Axial capacity of piles supported on intermediate geomaterials

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Montana State University - Bozeman, College of Engineering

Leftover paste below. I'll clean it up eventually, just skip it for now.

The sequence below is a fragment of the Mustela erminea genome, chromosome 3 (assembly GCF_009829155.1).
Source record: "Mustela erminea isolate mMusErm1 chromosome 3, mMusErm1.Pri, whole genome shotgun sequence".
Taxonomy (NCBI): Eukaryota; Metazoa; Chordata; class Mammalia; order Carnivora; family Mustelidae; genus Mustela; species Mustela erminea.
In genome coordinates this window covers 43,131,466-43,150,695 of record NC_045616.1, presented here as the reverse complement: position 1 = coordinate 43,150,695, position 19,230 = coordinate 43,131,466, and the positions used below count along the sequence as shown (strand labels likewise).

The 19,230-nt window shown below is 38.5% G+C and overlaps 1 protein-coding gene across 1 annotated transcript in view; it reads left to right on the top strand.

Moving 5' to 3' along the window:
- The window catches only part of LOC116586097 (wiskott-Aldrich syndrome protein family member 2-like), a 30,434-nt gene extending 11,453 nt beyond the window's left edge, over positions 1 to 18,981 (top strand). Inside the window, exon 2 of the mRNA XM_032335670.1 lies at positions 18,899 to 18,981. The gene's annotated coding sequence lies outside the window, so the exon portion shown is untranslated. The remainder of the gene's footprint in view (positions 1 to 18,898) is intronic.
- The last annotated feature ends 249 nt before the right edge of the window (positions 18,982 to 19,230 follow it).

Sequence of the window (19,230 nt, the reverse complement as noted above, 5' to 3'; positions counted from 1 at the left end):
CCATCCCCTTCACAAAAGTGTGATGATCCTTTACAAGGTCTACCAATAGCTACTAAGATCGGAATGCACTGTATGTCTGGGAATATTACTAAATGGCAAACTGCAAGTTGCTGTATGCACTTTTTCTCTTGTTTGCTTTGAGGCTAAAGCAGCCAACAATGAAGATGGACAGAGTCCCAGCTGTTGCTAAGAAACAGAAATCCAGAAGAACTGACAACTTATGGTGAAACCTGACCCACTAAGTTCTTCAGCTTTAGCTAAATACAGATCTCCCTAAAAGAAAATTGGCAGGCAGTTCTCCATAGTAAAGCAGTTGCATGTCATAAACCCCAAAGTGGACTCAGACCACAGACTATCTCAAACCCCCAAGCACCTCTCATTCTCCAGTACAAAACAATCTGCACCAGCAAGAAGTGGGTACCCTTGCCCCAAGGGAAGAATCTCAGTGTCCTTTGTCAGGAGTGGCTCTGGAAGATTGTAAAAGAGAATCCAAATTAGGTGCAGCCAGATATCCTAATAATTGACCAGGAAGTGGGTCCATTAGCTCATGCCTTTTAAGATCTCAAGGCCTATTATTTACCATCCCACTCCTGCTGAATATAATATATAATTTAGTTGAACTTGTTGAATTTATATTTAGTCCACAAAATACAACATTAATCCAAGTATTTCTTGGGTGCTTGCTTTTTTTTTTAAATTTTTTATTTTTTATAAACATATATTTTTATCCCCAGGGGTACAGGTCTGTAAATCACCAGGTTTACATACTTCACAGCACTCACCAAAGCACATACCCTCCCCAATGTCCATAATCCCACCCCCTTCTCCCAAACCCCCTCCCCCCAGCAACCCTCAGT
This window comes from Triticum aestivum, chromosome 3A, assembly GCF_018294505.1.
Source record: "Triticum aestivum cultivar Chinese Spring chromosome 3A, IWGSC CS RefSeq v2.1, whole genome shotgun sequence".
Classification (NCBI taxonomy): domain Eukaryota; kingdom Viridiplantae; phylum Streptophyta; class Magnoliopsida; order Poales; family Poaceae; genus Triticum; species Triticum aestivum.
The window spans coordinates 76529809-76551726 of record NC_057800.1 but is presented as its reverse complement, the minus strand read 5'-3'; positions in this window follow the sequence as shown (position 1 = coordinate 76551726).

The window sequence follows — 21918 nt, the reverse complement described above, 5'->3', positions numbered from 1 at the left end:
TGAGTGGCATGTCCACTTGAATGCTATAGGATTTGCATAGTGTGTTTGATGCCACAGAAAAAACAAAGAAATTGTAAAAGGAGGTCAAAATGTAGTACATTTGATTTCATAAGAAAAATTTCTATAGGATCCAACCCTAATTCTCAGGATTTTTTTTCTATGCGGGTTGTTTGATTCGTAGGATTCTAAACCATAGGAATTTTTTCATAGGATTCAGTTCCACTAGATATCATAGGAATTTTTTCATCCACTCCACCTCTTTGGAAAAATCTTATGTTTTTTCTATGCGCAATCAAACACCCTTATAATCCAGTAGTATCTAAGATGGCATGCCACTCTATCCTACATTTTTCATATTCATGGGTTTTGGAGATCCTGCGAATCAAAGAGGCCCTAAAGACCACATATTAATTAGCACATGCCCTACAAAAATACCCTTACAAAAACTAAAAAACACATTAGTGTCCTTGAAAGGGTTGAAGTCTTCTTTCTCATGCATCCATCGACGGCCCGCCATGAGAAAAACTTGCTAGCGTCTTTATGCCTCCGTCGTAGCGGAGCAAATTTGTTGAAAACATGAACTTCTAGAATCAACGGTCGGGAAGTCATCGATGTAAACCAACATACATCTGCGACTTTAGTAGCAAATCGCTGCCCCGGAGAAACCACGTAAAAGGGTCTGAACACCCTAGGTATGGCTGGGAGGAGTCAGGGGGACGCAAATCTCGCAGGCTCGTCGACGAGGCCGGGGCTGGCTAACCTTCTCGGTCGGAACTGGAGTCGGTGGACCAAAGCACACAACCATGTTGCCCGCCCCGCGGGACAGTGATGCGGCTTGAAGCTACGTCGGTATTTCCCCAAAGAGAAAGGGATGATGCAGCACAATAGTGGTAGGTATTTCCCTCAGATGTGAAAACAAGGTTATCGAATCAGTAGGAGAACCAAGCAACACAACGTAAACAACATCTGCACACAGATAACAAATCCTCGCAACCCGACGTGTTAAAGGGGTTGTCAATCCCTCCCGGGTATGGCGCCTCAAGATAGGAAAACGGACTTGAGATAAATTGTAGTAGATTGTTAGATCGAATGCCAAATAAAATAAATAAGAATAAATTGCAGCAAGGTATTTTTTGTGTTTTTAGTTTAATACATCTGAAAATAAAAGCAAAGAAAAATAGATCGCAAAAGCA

Pile foundations used to support bridges and other structures are designed and installed to sustain axial and lateral loads without failing in bearing capacity and without undergoing excessive movements. The axial load-carrying capacity of a driven pile is derived from friction or adhesion along the pile shaft and by compressive resistance at the pile tip. There are well established analytical methods for evaluating pile capacity and for predicting pile driving characteristics for cohesive soil, cohesionless soil, and rock. However, past experience indicates these methods may not be reliable for piles driven into intermediate geomaterials (IGMs), which often exhibit a wide array of properties with characteristics ranging from stiff or hard soil to soft weathered rock. Methods to determine the axial capacity, driving resistance, and long-term resistance of piles driven into intermediate geomaterials are not well established. Nine projects, in which piles were driven into IGMs, from the Montana Department of Transportation were analyzed. Each project contained information from CAPWAP dynamic analyses, construction records, and design reports. The purpose of any analyses, of the nine projects, was to better predict the behavior of piles in IGMs. IGMs were divided into two broad types, cohesive and cohesionless. The computer program DRIVEN is often used to predict the axial capacities of piles; however, in IGMs the design method is unreliable. Attempts were made to determine trends within the available data. Normalized resistances for shaft and toe capacities did yield slight correlations of shaft resistance to pile length in IGMs. Iterative solutions using DRIVEN to match the CAPWAP ultimate capacity did not provide meaningful trends or correlations. Slight modification of MDT's original DRIVEN inputs was required in most cases to match the CAPWAP ultimate capacity. Because no meaningful trends were found from analysis, other capacity calculation methods were used to determine other methods that accurately predict pile capacity within IGMs. The Washington Department of Transportation Gates formula is the most accurate method of those attempted. More research is required for further analysis of piles in IGMs.




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